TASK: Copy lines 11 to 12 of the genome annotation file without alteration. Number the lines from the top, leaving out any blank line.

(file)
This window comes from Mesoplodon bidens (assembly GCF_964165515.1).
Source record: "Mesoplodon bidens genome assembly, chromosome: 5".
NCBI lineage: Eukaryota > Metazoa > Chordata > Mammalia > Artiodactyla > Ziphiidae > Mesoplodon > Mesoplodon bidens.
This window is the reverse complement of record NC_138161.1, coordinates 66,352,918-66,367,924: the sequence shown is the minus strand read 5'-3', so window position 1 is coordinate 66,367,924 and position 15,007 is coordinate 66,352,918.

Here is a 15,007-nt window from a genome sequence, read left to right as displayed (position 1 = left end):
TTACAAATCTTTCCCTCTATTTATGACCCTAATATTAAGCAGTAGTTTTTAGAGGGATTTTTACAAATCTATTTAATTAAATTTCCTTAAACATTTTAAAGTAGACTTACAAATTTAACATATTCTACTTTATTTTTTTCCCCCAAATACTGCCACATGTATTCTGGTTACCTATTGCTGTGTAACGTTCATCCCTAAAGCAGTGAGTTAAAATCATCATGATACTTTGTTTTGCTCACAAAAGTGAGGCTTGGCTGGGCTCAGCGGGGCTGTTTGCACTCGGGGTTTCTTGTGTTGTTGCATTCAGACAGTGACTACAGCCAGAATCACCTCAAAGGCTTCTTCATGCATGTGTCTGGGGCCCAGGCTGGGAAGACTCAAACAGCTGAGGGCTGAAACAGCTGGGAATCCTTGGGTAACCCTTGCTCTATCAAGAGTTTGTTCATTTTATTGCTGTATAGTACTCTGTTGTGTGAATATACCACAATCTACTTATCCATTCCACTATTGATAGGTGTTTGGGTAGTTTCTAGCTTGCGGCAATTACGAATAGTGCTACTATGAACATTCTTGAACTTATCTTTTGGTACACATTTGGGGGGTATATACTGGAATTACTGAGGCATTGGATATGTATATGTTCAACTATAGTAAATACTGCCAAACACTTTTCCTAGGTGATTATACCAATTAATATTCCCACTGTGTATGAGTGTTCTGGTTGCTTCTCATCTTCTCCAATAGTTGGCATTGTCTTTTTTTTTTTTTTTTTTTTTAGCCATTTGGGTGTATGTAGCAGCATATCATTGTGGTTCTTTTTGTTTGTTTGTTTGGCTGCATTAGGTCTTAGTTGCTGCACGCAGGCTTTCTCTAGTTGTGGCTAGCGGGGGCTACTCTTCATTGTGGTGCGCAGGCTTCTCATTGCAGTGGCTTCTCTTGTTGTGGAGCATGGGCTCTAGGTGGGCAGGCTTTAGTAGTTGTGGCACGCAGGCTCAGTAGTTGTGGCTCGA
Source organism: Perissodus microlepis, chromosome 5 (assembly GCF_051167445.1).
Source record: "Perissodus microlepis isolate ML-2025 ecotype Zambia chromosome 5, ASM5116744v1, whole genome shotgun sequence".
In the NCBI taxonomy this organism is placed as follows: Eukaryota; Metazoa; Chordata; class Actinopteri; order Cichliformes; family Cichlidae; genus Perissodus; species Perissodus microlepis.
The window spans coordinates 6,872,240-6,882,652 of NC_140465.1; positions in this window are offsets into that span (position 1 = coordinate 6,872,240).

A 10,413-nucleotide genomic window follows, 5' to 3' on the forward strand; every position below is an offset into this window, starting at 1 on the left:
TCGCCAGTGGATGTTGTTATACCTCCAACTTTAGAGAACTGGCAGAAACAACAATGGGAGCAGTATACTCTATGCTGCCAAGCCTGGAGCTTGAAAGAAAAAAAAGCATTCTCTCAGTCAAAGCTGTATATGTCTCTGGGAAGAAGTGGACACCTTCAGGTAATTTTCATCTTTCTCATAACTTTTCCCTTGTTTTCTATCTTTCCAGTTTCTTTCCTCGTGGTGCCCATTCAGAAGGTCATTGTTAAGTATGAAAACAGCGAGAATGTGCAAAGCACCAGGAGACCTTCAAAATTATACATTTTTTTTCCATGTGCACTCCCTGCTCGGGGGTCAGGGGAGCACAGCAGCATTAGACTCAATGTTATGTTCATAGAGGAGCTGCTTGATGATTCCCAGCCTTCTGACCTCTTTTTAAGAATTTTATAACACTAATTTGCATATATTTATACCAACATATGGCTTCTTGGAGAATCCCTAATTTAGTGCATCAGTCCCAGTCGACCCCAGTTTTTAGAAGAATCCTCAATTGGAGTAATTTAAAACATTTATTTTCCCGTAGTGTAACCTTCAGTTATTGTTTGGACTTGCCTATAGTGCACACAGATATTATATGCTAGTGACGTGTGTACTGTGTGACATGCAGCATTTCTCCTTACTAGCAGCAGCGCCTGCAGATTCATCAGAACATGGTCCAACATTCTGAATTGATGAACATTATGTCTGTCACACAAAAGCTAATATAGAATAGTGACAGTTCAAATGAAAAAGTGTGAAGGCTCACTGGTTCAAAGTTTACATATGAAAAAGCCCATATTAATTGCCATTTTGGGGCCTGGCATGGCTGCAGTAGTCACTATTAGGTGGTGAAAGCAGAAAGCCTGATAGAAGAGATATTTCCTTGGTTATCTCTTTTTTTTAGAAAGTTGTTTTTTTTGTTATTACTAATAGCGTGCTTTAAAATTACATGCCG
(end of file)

A 10,413-nucleotide genomic window follows, 5' to 3' on the forward strand; every position below is an offset into this window, starting at 1 on the left:
TCGCCAGTGGATGTTGTTATACCTCCAACTTTAGAGAACTGGCAGAAACAACAATGGGAGCAGTATACTCTATGCTGCCAAGCCTGGAGCTTGAAAGAAAAAAAAGCATTCTCTCAGTCAAAGCTGTATATGTCTCTGGGAAGAAGTGGACACCTTCAGGTAATTTTCATCTTTCTCATAACTTTTCCCTTGTTTTCTATCTTTCCAGTTTCTTTCCTCGTGGTGCCCATTCAGAAGGTCATTGTTAAGTATGAAAACAGCGAGAATGTGCAAAGCACCAGGAGACCTTCAAAATTATACATTTTTTTTCCATGTGCACTCCCTGCTCGGGGGTCAGGGGAGCACAGCAGCATTAGACTCAATGTTATGTTCATAGAGGAGCTGCTTGATGATTCCCAGCCTTCTGACCTCTTTTTAAGAATTTTATAACACTAATTTGCATATATTTATACCAACATATGGCTTCTTGGAGAATCCCTAATTTAGTGCATCAGTCCCAGTCGACCCCAGTTTTTAGAAGAATCCTCAATTGGAGTAATTTAAAACATTTATTTTCCCGTAGTGTAACCTTCAGTTATTGTTTGGACTTGCCTATAGTGCACACAGATATTATATGCTAGTGACGTGTGTACTGTGTGACATGCAGCATTTCTCCTTACTAGCAGCAGCGCCTGCAGATTCATCAGAACATGGTCCAACATTCTGAATTGATGAACATTATGTCTGTCACACAAAAGCTAATATAGAATAGTGACAGTTCAAATGAAAAAGTGTGAAGGCTCACTGGTTCAAAGTTTACATATGAAAAAGCCCATATTAATTGCCATTTTGGGGCCTGGCATGGCTGCAGTAGTCACTATTAGGTGGTGAAAGCAGAAAGCCTGATAGAAGAGATATTTCCTTGGTTATCTCTTTTTTTTAGAAAGTTGTTTTTTTTGTTATTACTAATAGCGTGCTTTAAAATTACATGCCG